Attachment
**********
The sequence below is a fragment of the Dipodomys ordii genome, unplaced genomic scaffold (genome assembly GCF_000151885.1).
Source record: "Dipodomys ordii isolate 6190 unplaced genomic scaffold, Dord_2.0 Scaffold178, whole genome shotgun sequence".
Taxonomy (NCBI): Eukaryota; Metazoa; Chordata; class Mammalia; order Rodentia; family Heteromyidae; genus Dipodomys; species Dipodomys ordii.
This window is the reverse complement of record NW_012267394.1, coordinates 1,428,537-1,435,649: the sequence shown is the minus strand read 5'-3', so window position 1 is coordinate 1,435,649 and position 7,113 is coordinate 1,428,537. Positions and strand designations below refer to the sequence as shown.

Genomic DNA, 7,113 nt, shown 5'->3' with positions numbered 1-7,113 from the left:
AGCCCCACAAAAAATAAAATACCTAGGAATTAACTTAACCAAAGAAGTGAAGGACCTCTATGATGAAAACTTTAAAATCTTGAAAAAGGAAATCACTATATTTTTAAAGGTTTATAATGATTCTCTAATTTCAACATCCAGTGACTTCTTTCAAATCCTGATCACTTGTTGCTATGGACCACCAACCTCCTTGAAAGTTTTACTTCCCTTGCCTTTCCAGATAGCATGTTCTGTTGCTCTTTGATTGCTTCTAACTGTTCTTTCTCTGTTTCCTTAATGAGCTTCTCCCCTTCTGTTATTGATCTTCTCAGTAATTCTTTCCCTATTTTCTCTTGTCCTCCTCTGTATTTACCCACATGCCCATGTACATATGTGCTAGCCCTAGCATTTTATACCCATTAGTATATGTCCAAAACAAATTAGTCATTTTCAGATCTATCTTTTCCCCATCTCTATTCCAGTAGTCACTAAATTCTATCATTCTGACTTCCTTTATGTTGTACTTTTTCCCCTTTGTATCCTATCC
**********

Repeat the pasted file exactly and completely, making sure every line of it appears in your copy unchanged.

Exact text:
The sequence below is a fragment of the Dipodomys ordii genome, unplaced genomic scaffold (genome assembly GCF_000151885.1).
Source record: "Dipodomys ordii isolate 6190 unplaced genomic scaffold, Dord_2.0 Scaffold178, whole genome shotgun sequence".
Taxonomy (NCBI): Eukaryota; Metazoa; Chordata; class Mammalia; order Rodentia; family Heteromyidae; genus Dipodomys; species Dipodomys ordii.
This window is the reverse complement of record NW_012267394.1, coordinates 1,428,537-1,435,649: the sequence shown is the minus strand read 5'-3', so window position 1 is coordinate 1,435,649 and position 7,113 is coordinate 1,428,537. Positions and strand designations below refer to the sequence as shown.

Genomic DNA, 7,113 nt, shown 5'->3' with positions numbered 1-7,113 from the left:
AGCCCCACAAAAAATAAAATACCTAGGAATTAACTTAACCAAAGAAGTGAAGGACCTCTATGATGAAAACTTTAAAATCTTGAAAAAGGAAATCACTATATTTTTAAAGGTTTATAATGATTCTCTAATTTCAACATCCAGTGACTTCTTTCAAATCCTGATCACTTGTTGCTATGGACCACCAACCTCCTTGAAAGTTTTACTTCCCTTGCCTTTCCAGATAGCATGTTCTGTTGCTCTTTGATTGCTTCTAACTGTTCTTTCTCTGTTTCCTTAATGAGCTTCTCCCCTTCTGTTATTGATCTTCTCAGTAATTCTTTCCCTATTTTCTCTTGTCCTCCTCTGTATTTACCCACATGCCCATGTACATATGTGCTAGCCCTAGCATTTTATACCCATTAGTATATGTCCAAAACAAATTAGTCATTTTCAGATCTATCTTTTCCCCATCTCTATTCCAGTAGTCACTAAATTCTATCATTCTGACTTCCTTTATGTTGTACTTTTTCCCCTTTGTATCCTATCC